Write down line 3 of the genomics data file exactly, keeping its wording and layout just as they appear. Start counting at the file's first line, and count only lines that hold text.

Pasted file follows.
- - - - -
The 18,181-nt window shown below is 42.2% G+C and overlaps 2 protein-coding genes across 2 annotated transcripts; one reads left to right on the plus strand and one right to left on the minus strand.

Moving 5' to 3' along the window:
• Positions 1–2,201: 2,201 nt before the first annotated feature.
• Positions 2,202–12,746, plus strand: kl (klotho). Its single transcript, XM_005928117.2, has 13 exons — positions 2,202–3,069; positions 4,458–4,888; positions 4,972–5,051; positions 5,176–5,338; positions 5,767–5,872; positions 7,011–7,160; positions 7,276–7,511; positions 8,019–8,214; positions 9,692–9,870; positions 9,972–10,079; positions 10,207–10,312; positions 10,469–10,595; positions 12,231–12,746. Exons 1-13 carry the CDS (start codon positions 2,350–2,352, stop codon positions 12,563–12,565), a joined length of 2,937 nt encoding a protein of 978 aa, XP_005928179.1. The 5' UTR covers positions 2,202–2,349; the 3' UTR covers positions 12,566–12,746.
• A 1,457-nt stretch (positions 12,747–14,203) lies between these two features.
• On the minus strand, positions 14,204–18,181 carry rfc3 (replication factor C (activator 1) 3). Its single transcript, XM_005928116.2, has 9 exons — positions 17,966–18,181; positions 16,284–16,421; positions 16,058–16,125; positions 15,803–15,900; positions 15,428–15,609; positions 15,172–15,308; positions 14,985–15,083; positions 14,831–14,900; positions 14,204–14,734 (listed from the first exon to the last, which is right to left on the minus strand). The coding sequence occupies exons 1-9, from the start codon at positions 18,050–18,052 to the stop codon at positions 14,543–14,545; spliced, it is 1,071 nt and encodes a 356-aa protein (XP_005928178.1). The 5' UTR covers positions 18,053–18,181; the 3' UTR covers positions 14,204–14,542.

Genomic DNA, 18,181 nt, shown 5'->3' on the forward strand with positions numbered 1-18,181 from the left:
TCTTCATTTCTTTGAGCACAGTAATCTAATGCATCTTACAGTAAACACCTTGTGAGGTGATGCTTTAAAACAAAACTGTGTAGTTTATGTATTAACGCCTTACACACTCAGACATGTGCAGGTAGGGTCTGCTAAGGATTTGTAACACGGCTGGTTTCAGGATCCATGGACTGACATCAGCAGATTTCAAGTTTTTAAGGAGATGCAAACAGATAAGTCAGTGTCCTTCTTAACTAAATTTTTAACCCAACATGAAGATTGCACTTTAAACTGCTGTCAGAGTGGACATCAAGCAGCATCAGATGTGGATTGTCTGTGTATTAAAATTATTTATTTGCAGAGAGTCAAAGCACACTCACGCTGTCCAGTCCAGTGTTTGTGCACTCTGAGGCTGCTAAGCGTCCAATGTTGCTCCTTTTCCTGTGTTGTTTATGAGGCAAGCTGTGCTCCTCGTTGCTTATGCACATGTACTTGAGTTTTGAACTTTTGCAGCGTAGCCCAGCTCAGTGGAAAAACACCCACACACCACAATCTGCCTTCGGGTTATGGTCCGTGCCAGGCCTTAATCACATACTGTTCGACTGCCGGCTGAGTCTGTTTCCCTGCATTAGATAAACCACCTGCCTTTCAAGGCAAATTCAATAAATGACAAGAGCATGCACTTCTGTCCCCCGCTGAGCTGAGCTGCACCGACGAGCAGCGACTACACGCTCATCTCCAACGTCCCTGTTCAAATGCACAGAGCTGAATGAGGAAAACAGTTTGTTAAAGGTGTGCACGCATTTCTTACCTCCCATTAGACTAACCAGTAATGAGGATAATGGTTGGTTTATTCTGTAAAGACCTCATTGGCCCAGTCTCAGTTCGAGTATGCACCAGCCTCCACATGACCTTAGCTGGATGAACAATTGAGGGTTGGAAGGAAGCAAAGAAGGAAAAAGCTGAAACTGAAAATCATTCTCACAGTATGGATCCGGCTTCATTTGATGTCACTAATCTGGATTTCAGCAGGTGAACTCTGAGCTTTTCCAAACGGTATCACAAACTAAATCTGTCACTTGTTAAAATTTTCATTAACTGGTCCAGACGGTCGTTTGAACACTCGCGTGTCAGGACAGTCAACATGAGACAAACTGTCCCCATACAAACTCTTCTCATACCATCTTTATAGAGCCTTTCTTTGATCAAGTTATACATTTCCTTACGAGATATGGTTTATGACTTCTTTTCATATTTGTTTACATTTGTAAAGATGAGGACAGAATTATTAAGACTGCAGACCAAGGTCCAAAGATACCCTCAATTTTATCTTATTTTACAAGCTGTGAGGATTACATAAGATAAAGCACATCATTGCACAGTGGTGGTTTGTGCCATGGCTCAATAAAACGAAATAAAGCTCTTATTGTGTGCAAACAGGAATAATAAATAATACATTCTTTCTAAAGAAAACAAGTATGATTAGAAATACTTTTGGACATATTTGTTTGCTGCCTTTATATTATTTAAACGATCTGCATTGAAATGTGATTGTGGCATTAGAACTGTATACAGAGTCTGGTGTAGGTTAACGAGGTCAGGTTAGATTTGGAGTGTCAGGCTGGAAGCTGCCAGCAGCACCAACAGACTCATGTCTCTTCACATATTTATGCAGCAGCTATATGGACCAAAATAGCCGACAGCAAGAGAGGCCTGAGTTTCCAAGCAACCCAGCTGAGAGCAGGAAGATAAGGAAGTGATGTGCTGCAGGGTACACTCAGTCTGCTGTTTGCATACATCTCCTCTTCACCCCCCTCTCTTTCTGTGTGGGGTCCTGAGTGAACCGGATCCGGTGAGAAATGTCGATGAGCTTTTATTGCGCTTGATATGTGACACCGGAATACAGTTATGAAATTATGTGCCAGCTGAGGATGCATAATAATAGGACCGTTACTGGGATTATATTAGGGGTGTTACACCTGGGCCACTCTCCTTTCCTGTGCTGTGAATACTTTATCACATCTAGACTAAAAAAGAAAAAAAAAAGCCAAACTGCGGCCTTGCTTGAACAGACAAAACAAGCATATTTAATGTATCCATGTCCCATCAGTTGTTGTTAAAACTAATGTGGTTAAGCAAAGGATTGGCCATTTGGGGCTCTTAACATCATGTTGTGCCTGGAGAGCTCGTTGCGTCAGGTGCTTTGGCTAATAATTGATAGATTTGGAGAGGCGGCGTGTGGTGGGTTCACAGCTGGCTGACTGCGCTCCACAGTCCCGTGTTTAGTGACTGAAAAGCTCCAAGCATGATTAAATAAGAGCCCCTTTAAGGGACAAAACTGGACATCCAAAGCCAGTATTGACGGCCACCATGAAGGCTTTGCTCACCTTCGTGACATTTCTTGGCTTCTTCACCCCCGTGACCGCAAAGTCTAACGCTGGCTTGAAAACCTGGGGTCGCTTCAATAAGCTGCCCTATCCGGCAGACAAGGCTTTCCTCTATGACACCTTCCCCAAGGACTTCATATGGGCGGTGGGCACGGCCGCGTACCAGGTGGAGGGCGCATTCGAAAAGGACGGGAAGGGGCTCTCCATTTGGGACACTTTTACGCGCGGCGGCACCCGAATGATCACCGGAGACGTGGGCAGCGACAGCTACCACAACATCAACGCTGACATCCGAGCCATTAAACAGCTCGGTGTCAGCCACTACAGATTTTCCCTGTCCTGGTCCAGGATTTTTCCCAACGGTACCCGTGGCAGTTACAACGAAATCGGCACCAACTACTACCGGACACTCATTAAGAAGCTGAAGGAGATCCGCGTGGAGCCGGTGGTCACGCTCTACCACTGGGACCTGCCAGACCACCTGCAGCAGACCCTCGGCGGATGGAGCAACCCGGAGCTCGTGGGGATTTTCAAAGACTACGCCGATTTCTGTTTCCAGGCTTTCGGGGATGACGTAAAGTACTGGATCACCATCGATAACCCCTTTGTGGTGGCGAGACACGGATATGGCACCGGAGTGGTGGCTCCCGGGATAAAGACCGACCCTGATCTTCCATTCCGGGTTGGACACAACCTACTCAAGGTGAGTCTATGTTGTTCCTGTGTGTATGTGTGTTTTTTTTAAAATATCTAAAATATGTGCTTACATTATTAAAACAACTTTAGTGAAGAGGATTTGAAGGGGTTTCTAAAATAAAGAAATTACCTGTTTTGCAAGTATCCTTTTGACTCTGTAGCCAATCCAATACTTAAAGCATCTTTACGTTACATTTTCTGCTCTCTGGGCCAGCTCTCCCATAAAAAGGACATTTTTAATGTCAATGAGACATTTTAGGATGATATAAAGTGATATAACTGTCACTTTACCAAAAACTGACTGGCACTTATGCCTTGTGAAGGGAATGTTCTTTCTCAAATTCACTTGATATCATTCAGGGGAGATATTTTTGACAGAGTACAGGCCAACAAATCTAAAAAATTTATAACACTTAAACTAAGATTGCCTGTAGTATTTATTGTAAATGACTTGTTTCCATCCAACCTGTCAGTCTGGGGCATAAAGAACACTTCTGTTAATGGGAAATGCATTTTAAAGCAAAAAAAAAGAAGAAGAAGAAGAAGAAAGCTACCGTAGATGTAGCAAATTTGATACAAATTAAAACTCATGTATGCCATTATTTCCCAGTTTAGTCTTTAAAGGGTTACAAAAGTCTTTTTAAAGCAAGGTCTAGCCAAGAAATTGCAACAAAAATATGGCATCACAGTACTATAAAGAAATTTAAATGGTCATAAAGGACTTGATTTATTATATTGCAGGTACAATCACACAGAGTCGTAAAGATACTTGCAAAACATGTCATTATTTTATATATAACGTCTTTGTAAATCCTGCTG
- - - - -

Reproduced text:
• Positions 1–2,201: 2,201 nt before the first annotated feature.